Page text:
The 21st century will forever be remembered as the one during which humanity became multiplanetary.
We stand at the brink of a new era in human evolution. Some would say we’re standing at a precipice. We face unprecedented global challenges while simultaneously merging into a true global culture and commencing expansion into space. Perhaps that’s the way the universe works; maybe huge challenges often or always coincide with huge opportunities. Maybe that’s the nature of planetary transformation; maybe it’s the way it has to happen. Regardless, space settlement will assuredly have overwhelmingly positive effects for our species, and will provide us with all the necessary resources to overcome any of our current global challenges, whether environmental, economic or social.
Elon Musk, CEO of SpaceX, said that human expansion into space and becoming a multiplanetary species is an evolutionary leap so great and significant that it can be compared with life crawling out of the oceans. The stated purpose of SpaceX is to be a key player in that event, and put thousands, if not millions, of humans on Mars.
But it’s not just SpaceX taking steps towards Mars. We’re seeing a general surge of interest in Mars at this time, spurred on by the recent announcements of two serious human missions. The first, Mars One, proposes to send as many as 40 astronauts on a one-way mission to the surface of Mars, where they’ll spend the rest of their lives as the subjects of a reality TV show. The second mission, Inspiration Mars, is a Mars flyby that will carry two people, most likely a married couple, to within just 100 kilometres of Mars. After more than 60 years of space agencies planning to send humans to Mars but not actually doing it, for the first time in history, entrepreneurs are taking matters into their own hands and making things happen.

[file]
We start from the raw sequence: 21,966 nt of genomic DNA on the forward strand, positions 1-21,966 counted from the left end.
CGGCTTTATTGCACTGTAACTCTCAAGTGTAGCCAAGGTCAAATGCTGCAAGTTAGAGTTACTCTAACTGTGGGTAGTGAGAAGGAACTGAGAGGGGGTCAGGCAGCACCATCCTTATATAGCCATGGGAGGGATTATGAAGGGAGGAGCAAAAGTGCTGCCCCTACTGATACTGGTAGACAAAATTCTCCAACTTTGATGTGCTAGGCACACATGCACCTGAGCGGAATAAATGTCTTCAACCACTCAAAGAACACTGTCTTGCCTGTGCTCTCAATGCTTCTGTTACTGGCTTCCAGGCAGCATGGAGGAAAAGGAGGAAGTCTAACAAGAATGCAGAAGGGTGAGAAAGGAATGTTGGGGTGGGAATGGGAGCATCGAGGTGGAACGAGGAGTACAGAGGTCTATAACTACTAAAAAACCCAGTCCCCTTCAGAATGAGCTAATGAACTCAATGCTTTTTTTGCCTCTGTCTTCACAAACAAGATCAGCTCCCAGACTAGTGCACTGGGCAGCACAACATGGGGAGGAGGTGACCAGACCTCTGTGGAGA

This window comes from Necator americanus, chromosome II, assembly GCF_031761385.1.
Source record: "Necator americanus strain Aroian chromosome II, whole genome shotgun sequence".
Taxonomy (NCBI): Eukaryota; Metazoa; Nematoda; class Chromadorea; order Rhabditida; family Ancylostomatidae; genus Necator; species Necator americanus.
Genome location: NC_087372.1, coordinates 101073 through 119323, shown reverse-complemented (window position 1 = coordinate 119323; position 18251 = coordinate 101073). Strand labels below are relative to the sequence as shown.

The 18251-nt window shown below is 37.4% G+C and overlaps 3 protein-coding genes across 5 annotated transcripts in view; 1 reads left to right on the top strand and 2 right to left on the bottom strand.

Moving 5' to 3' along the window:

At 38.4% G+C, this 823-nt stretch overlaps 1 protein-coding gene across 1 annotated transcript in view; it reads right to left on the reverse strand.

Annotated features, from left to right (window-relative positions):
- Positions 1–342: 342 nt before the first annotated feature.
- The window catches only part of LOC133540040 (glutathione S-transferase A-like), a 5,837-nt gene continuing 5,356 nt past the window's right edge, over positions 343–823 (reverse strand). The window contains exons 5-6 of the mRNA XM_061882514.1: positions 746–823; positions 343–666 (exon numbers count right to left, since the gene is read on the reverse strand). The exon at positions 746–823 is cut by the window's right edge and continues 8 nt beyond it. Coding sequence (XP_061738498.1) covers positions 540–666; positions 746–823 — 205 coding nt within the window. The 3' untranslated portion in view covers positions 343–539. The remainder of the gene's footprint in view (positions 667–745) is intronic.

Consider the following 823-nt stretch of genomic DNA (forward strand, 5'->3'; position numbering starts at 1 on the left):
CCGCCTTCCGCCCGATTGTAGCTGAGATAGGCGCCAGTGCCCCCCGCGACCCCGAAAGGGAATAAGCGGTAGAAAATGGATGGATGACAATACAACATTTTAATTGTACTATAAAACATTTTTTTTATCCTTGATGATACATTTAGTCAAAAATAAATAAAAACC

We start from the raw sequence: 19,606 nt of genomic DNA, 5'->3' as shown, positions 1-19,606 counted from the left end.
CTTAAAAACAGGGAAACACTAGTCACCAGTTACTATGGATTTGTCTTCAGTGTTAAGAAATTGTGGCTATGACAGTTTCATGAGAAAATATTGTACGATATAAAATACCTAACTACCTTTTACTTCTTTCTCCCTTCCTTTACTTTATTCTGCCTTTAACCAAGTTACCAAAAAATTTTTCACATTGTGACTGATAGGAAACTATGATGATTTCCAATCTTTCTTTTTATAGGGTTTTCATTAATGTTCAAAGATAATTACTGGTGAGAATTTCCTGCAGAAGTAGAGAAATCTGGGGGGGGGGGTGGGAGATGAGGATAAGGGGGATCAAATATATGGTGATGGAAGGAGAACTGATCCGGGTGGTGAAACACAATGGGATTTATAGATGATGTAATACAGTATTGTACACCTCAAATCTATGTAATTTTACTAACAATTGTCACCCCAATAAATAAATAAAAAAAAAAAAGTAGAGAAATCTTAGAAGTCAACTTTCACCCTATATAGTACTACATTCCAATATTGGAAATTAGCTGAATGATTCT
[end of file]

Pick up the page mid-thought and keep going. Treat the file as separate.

But why Mars? Why not the Moon, or Venus, or Mercury? Why not just build cities in Earth orbit? Why all this hoop-la about Mars?
Mars has a feature set that makes it a stand-out champion in terms of potential settlement targets. It has an abundance of all the resources necessary to support life and technological civilisation. There’s plenty of water, carbon and metals, and energy is available from solar, wind, areothermal and nuclear sources. The length of the solar day on Mars is just 40 minutes longer than Earth’s, suggesting that humans and other Earthian species could adapt to the Martian environment with comparative ease. Mars’ axial tilt is also very nearly the same as Earth’s, giving it a familiar seasonal cycle. Another advantage, often overlooked, is that Mars is the only planet in the Solar System other than Earth with a transparent atmosphere. This gives you the advantages of an atmosphere – an easily accessible resource, effective heat distribution, aerobreaking/aerocapture – plus you can see the surface of the planet from space, and vice versa. Mars is colder than Earth, but not excessively so (it’s comparable with Antarctica), and it’s right next door. Almost everyone in the space community agrees: Mars is the target. It is the new “New World”. Even most “loonies” (lunaphiles, or Moon-lovers) agree that Mars is the next logical step beyond the Moon.
Mars will be the first planet that humans live on other than their home world, Earth.
Ideas and plans for sending humans to Mars have been proposed for many years now; at least since Das Marsprojekt was published by the great rocket engineer Wernher von Braun in 1948. As our knowledge of Mars has grown, so has our ability to believe in a future where humans live there. The more we learn about Mars and the better our technology becomes, the closer Mars becomes. And we are getting close. Those entrepreneurs who openly state their intentions to put humans on Mars are being taken seriously because most people can now see that the necessary technology, people and other resources are all available to make this dream true. It’s possible, and is happening now.